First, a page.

Lastly but not least we ask all visitors to respect our Ugandan ways and culture. We are friendly and we love making friends but we do things differently as things run differently here than they do in the West. Do not be so quick to judge. First impressions can change into something you didn't expect. If you listen a lot and learn, you will get a true insight into Uganda and Ugandans which will benefit you greatly. We want you to learn and to go back to your country with a greater understanding. We know that you are the ambassadors and you will tell your friends, neighbours and collegues about the true nature of Africa.
Researchers you are most welcome to Uganda Crafts 2000 Ltd.
Uganda Crafts 2000 can run a craft skill training course for you. We look forward to working with organisations that wish to host and fund a training project for a community group or individual. When we get external and internal funding we channel that into training courses for interested groups with little funding and for exisiting artisans that work for us. Please contact us directly by telephone to set up a meeting to discuss your tailored price quotation.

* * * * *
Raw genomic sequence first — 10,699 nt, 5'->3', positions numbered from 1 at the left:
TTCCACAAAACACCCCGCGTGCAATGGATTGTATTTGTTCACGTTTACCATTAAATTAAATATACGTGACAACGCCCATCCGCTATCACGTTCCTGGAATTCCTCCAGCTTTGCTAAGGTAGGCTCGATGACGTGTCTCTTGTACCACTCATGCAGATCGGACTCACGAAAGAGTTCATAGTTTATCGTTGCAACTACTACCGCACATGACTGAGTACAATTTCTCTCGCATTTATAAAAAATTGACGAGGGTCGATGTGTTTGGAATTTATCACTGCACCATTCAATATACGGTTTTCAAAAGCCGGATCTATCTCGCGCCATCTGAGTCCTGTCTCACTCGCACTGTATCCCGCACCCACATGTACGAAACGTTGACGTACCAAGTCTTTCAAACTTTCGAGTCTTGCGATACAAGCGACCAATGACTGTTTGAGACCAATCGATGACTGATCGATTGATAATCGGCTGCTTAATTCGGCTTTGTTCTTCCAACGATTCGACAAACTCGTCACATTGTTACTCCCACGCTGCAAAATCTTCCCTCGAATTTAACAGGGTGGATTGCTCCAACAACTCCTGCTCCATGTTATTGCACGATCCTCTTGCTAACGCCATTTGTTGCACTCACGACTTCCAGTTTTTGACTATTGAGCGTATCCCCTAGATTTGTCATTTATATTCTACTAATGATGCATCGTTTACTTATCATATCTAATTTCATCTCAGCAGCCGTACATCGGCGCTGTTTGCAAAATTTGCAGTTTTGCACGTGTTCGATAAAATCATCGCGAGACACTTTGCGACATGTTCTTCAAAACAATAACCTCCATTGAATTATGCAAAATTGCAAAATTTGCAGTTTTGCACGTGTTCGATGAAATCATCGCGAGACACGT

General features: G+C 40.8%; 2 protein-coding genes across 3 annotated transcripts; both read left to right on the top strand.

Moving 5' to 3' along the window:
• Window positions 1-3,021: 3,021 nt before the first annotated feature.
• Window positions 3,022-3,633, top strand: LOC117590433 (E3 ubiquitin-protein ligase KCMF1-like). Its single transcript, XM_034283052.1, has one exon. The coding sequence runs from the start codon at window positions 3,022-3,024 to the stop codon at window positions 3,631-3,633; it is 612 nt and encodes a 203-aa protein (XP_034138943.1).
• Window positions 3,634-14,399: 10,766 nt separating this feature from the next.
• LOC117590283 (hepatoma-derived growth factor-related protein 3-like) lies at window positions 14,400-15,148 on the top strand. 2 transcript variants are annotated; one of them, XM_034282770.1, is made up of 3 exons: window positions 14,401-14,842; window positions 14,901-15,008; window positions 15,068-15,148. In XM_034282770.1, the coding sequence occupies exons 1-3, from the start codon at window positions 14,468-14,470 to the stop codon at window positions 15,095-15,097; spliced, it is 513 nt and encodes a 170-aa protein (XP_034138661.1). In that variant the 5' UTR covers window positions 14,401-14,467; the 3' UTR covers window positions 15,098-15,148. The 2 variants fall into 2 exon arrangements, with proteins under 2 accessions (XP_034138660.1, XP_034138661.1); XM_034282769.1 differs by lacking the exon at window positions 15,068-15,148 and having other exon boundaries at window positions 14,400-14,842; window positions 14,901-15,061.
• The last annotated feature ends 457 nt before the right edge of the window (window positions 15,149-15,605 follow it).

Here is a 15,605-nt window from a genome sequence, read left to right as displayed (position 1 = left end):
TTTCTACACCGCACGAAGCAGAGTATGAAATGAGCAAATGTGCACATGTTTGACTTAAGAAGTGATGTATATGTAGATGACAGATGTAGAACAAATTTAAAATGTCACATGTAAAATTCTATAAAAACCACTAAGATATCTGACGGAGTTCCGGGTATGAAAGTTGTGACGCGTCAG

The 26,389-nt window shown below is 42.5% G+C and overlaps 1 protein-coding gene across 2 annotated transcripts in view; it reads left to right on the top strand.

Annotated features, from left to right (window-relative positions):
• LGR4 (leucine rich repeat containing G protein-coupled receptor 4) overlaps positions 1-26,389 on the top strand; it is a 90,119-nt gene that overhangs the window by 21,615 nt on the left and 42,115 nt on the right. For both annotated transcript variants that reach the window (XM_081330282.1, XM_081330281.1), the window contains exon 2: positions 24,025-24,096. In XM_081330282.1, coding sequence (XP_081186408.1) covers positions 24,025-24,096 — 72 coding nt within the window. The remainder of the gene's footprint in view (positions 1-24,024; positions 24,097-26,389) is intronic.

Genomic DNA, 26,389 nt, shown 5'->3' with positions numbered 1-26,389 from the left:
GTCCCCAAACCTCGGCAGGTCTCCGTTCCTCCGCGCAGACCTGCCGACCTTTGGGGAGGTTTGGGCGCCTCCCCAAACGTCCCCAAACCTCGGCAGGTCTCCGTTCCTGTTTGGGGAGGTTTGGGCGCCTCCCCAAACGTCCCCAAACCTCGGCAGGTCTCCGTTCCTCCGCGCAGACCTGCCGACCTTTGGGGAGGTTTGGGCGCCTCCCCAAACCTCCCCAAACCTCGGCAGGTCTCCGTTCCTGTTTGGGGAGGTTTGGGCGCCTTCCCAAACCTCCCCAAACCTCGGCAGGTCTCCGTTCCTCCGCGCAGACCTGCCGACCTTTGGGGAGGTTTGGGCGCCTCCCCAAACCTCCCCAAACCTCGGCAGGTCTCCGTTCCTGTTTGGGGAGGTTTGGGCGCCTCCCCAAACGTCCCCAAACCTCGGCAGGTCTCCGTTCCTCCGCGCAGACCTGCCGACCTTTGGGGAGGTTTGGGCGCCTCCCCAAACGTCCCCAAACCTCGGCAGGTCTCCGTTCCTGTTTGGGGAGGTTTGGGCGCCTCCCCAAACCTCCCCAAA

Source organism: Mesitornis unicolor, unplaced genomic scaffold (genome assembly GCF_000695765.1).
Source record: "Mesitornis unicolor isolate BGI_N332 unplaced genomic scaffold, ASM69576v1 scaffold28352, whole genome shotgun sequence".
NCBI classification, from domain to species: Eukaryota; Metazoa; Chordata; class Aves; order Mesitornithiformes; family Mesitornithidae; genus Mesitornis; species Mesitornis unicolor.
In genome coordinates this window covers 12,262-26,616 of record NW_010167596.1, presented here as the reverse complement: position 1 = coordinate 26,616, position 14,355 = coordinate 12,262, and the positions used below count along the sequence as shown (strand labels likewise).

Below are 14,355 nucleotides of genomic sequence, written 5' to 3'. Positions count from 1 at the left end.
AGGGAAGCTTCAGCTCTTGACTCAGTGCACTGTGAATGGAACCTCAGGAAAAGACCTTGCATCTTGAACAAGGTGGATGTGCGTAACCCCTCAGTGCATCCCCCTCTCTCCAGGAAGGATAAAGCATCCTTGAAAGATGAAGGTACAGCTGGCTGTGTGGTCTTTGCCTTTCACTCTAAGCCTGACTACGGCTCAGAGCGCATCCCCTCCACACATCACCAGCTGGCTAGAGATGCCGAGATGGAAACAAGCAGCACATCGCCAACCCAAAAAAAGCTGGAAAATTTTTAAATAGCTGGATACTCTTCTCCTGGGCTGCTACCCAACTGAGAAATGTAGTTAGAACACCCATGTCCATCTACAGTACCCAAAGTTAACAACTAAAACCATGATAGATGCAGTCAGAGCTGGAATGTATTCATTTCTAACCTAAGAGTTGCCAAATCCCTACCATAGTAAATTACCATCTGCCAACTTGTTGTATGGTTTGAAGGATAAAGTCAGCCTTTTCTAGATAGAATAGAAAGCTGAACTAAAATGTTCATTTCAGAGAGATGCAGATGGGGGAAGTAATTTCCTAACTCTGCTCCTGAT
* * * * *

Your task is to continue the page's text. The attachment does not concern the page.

BASKET WEAVING- SUUBI WEAVING TRAINING COURSES
||Our most successful training has been the community weaving training project known as “Suubi Weaving”. All Suubi weaving courses aim to provide training in basket weaving to skilled artisans and to unskilled people in order to increase our production capacity. ‘Suubi’ is the Luganda word for ‘hope’. Weaving provides hope as it is a valuable source of regular income. Those that come with no knowledge of basket weaving will leave with the skills to harvest materials, prepare materials, dye materials and weave baskets. We will also workshop with them on money management, accounting, Fair Trade principles and life skills. Those that are already skilled will be trained in basic book keeping skills, dying and colour mixing, new methods of weaving, product innovation and quality control.
CRAFT MAKING SKILLS TRAINING